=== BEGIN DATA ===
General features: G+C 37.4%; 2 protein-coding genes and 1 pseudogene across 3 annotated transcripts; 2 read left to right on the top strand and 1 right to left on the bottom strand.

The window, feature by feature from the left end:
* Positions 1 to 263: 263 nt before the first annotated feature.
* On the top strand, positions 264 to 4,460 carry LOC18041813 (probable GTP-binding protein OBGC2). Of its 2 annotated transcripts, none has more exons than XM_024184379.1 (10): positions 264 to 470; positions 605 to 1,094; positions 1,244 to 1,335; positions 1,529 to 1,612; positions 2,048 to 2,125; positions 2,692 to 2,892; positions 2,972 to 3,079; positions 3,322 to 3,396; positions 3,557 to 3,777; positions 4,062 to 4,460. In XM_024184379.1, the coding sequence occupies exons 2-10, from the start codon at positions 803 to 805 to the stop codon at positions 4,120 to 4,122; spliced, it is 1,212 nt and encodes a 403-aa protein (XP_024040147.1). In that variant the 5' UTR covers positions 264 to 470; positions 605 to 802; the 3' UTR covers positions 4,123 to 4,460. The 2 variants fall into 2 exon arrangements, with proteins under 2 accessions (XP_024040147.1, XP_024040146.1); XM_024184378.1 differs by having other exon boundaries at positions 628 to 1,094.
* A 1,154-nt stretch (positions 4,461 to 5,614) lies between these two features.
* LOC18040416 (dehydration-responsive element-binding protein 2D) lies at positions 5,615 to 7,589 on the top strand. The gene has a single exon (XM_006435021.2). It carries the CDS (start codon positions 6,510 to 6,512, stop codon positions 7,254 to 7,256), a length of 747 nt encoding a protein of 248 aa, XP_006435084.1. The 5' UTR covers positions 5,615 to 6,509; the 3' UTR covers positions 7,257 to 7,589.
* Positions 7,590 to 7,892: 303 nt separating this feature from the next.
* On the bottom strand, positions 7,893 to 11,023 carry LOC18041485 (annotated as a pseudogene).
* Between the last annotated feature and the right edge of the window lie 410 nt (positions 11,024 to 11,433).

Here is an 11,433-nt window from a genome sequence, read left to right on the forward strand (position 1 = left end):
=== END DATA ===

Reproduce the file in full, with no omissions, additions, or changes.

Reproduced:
General features: G+C 37.4%; 2 protein-coding genes and 1 pseudogene across 3 annotated transcripts; 2 read left to right on the top strand and 1 right to left on the bottom strand.

The window, feature by feature from the left end:
* Positions 1 to 263: 263 nt before the first annotated feature.
* On the top strand, positions 264 to 4,460 carry LOC18041813 (probable GTP-binding protein OBGC2). Of its 2 annotated transcripts, none has more exons than XM_024184379.1 (10): positions 264 to 470; positions 605 to 1,094; positions 1,244 to 1,335; positions 1,529 to 1,612; positions 2,048 to 2,125; positions 2,692 to 2,892; positions 2,972 to 3,079; positions 3,322 to 3,396; positions 3,557 to 3,777; positions 4,062 to 4,460. In XM_024184379.1, the coding sequence occupies exons 2-10, from the start codon at positions 803 to 805 to the stop codon at positions 4,120 to 4,122; spliced, it is 1,212 nt and encodes a 403-aa protein (XP_024040147.1). In that variant the 5' UTR covers positions 264 to 470; positions 605 to 802; the 3' UTR covers positions 4,123 to 4,460. The 2 variants fall into 2 exon arrangements, with proteins under 2 accessions (XP_024040147.1, XP_024040146.1); XM_024184378.1 differs by having other exon boundaries at positions 628 to 1,094.
* A 1,154-nt stretch (positions 4,461 to 5,614) lies between these two features.
* LOC18040416 (dehydration-responsive element-binding protein 2D) lies at positions 5,615 to 7,589 on the top strand. The gene has a single exon (XM_006435021.2). It carries the CDS (start codon positions 6,510 to 6,512, stop codon positions 7,254 to 7,256), a length of 747 nt encoding a protein of 248 aa, XP_006435084.1. The 5' UTR covers positions 5,615 to 6,509; the 3' UTR covers positions 7,257 to 7,589.
* Positions 7,590 to 7,892: 303 nt separating this feature from the next.
* On the bottom strand, positions 7,893 to 11,023 carry LOC18041485 (annotated as a pseudogene).
* Between the last annotated feature and the right edge of the window lie 410 nt (positions 11,024 to 11,433).

Here is an 11,433-nt window from a genome sequence, read left to right on the forward strand (position 1 = left end):